Please read the advice from the NHS below about when children should be off school and most importantly how soon they should return to school after an illness.
Please note the advice that children who have vomiting and/or diarrhoea should only return to school 48 hours after their symptoms have gone. This will help us to ensure that illness doesn't spread to other the children.
Phoning Hugh Myddelton
It’s important to inform the school if your child is going to be absent. On the first day of your child's illness, please telephone school to tell them that your child will be staying at home.
Please ring 020 7278 6075 and press option 1
Speak very clearly and leave a message detailing
- The name of the child
- Their class and year group
- What the sickness is
If it becomes clear that your child will be away for longer than expected, please phone the school as soon as possible and leave another clear message with the above details and an explaination of how long they will be absent.
When your child is unwell, it can be hard deciding whether to keep them off school. These simple guidelines should help.
Not every illness needs to keep your child from school. If you keep your child away from school, be sure to inform the school on the first day of their absence.
Use common sense when deciding whether or not your child is too ill to attend school. Ask yourself the following questions.
- Is my child well enough to do the activities of the school day? If not, keep your child at home.
- Does my child have a condition that could be passed on to other children or school staff? If so, keep your child at home.
- Would I take a day off work if I had this condition? If so, keep your child at home.
If your child is ill, it's likely to be due to one of a few minor health conditions.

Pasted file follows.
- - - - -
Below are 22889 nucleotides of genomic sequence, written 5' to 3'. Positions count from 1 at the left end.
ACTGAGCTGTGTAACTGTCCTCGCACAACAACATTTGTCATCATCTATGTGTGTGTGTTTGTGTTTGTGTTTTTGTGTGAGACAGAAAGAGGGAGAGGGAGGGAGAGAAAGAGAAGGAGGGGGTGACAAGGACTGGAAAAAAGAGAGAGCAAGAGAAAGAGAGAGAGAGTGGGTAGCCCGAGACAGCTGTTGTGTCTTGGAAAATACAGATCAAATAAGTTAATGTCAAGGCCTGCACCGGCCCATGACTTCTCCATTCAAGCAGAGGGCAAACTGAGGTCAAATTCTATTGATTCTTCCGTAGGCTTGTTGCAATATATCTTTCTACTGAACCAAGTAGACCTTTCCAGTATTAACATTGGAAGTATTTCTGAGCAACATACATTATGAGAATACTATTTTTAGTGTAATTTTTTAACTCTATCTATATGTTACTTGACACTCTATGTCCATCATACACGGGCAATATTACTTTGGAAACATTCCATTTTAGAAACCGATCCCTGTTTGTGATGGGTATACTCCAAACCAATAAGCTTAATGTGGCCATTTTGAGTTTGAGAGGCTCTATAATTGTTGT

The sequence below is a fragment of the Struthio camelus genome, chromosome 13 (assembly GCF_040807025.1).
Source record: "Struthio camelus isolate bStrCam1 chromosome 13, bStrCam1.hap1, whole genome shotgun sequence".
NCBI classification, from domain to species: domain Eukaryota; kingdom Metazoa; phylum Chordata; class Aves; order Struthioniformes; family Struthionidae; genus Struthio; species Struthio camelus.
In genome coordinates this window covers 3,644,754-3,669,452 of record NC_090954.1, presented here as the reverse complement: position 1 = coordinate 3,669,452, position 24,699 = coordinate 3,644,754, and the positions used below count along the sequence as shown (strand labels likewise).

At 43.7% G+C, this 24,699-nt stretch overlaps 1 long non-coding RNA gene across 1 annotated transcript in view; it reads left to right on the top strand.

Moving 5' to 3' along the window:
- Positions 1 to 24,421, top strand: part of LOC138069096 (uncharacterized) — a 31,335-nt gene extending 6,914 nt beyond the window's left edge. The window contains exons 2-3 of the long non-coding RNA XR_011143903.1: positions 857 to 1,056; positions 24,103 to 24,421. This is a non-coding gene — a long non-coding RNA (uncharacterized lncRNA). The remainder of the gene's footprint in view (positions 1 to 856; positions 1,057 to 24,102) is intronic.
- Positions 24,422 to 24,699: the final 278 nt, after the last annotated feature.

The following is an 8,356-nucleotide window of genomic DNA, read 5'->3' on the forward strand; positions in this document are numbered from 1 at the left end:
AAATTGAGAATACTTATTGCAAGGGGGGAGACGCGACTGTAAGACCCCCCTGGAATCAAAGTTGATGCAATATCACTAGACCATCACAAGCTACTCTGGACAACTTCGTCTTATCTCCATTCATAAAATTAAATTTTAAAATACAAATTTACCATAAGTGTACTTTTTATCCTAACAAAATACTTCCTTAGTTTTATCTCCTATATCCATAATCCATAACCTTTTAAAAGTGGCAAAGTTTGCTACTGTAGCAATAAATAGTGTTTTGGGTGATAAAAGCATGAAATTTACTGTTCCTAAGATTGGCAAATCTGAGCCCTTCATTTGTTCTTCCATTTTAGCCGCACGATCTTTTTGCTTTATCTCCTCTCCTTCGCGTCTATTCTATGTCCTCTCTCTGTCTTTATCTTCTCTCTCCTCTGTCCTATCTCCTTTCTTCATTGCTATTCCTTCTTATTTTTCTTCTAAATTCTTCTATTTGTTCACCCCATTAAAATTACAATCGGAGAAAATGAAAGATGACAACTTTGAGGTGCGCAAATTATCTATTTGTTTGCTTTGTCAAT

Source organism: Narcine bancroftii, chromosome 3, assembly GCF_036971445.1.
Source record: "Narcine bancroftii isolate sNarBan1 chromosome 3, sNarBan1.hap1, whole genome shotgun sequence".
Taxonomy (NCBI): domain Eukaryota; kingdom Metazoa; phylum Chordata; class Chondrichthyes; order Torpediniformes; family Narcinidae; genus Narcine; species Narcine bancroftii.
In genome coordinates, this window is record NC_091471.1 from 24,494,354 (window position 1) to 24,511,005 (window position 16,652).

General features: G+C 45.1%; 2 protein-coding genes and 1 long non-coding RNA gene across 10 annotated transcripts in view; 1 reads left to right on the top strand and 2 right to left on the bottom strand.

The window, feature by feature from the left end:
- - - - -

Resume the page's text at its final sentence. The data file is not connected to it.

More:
Whether you send your child to school will depend on how severe you think the illness is. Use this guidance to help you make that judgement.
Remember: if you're concerned about your child’s health, consult a health professional.
- Cough and cold. A child with a minor cough or cold may attend school. If the cold is accompanied by a raised temperature, shivers or drowsiness, the child should stay off school, visit the GP and return to school 24 hours after they start to feel better. If your child has a more severe and long-lasting cough, consult your GP. They can give guidance on whether your child should stay off school.
- Raised temperature. If your child has a raised temperature, they shouldn't attend school. They can return 24 hours after they start to feel better.
- Rash. Skin rashes can be the first sign of many infectious illnesses, such as chickenpox and measles. Children with these conditions shouldn't attend school. If your child has a rash, check with your GP or practice nurse before sending them to school. There is a slideshow to watch on the NHS website to help you recognise your child's rash.
- Headache. A child with a minor headache doesn't usually need to be kept off school. If the headache is more severe or is accompanied by other symptoms, such as raised temperature or drowsiness, then keep the child off school and consult your GP.
- Vomiting and diarrhoea. Children with diarrhoea and/or vomiting should definitely be kept off school until at least 48 hours after their symptoms have gone. Most cases of diarrhoea and vomiting in children get better without treatment, but if symptoms persist, consult your GP.
- Sore throat. A sore throat alone doesn't have to keep a child from school. But if it's accompanied by a raised temperature, your child should stay at home.
- Chickenpox. If your child has chickenpox, keep them off school until all their spots have crusted over.
For more information about these illnesses or about medicines for children please go to the NHS website.